“During the Middle Ages the communal clock extended by the bell permitted high coordination of the energies of small communities. In the Renaissance the clock combined with the uniform respectability of the new typography to extend the power of social organization almost to a national scale. By the nineteenth century it had provided a technology of cohesion that was inseparable from industry and transport, enabling an entire metropolis to act almost as an automaton. Now in the electric age of decentralized power and information we begin to chafe under the uniformity of clock-time. In this age of space-time we seek multiplicity, rather than repeatability, of rhythms. This is the difference between marching soldiers and ballet.”

  • “It is a necessary approach in understanding media and technology to realize that when the spell of the gimmick or an extension of our bodies is new, there comes narcosis or numbing to the newly amplified area. The complaints about clocks did not begin until the electric age had made their mechanical sort of time starkly incongruous.”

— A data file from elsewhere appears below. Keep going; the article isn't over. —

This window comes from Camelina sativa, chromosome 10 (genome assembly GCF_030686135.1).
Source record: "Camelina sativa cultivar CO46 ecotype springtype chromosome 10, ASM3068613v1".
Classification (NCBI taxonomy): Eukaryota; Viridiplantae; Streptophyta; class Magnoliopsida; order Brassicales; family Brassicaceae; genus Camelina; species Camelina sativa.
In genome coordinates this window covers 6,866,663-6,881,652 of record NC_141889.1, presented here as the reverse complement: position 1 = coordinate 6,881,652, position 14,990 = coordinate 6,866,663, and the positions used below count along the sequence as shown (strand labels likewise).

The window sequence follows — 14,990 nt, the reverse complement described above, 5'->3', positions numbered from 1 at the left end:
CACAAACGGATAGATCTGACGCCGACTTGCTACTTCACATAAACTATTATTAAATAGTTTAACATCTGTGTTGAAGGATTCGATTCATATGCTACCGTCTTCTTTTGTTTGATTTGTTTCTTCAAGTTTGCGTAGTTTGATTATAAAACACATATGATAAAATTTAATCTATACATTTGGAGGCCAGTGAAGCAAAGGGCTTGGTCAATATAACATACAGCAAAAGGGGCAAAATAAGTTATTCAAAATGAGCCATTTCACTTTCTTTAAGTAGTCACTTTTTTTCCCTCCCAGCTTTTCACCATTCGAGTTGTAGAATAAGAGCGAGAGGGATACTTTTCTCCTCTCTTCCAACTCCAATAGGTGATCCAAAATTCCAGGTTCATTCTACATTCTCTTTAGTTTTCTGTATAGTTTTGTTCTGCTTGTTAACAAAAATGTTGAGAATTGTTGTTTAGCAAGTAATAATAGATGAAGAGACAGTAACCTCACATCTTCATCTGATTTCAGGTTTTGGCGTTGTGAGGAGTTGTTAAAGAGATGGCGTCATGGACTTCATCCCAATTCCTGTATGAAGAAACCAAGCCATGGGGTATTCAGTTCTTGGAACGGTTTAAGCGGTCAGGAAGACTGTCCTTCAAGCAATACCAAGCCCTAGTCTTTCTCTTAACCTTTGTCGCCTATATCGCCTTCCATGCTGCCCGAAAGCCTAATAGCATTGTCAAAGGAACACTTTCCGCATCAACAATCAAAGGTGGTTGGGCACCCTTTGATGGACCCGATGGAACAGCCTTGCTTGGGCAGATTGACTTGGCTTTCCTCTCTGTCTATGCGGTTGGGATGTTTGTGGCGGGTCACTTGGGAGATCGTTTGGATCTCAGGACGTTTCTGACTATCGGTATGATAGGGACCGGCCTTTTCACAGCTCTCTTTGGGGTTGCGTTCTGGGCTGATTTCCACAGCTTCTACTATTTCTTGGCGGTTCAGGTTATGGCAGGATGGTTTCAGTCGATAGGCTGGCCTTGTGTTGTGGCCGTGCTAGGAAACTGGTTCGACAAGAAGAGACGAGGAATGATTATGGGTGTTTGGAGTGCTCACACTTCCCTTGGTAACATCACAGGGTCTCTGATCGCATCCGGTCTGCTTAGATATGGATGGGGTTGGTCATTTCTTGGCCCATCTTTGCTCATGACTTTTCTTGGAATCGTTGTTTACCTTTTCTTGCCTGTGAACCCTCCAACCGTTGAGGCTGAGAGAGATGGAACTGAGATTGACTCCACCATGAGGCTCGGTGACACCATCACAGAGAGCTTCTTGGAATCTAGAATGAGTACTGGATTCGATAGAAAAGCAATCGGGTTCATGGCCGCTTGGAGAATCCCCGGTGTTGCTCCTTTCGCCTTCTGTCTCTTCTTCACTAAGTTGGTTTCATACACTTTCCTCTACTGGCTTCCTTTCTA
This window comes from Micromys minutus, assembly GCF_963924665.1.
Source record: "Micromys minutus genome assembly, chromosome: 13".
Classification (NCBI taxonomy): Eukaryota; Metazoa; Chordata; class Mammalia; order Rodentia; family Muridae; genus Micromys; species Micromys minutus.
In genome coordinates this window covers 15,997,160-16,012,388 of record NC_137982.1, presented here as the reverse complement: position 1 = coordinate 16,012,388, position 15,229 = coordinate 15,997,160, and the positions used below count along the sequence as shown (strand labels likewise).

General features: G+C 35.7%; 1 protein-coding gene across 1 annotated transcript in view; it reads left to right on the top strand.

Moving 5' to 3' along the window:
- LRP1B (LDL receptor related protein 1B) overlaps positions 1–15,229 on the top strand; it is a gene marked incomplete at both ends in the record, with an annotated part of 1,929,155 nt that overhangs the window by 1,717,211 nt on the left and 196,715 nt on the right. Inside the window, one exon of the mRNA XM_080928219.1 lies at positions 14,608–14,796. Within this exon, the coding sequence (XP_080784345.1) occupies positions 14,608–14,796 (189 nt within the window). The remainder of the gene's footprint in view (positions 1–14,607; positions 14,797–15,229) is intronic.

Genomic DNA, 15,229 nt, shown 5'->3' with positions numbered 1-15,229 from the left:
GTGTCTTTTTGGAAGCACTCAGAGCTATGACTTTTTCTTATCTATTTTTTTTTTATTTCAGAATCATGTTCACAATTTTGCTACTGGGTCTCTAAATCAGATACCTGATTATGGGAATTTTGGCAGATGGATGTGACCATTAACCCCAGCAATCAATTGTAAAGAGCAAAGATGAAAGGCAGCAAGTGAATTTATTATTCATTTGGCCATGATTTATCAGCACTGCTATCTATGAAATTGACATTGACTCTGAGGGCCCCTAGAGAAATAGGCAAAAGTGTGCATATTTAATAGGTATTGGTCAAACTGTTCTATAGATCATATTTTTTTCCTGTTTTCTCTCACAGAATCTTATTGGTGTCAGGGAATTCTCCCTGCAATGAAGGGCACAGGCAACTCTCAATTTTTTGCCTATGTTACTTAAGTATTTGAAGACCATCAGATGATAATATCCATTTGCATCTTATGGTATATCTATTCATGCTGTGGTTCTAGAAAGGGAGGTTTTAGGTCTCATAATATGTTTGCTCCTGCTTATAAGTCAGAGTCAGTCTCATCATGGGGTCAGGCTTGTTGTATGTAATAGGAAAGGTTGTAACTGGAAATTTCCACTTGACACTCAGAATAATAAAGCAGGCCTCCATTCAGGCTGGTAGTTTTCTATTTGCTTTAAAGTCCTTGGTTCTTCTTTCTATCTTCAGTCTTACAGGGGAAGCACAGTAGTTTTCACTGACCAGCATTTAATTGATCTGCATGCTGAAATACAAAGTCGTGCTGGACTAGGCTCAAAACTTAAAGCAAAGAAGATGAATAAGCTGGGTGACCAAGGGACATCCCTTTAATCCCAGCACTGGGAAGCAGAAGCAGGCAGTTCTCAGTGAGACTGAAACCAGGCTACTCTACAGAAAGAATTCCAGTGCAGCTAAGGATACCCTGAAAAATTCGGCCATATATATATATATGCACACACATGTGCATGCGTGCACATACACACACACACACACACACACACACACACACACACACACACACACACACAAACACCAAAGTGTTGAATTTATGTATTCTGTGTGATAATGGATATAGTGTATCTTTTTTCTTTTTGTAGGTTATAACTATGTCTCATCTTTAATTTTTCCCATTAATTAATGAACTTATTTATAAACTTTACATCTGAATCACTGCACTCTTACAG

• “Historians agree on the basic role of the clock in monastic life for the synchronization of human tasks. The acceptance of such fragmenting of life into minutes and hours was unthinkable, save in highly literate communities. Readiness to submit the human organism to the alien mode of mechanical time was as dependent upon literacy in the first Christian centuries as it is today. For the clock to dominate, there has to be the prior acceptance of the visual stress that is inseparable from phonetic literacy. Literacy is itself an abstract asceticism that prepares the way for endless patterns of privation in the human community. With universal literacy, time can take on the character of an enclosed or pictorial space that can be divided and subdivided.”
  • “It was not the clock, but literacy reinforced by the clock, that created abstract time and led men to eat, not when they were hungry, but when it was ‘time to eat.'”
  • “Clocks are mechanical media that transform tasks and create new work and wealth by accelerating the pace of human association.”
  • “Long before the industrial revolution of the later eighteenth century, people complained that society had become a ‘prose machine’ that whisked them through life at a dizzy pace.”

“The clock and the alphabet, by hacking the universe into visual segments, ended the music of interrelation. The visual desacralizes the universe and produces the ‘nonreligious man of modern societies.'”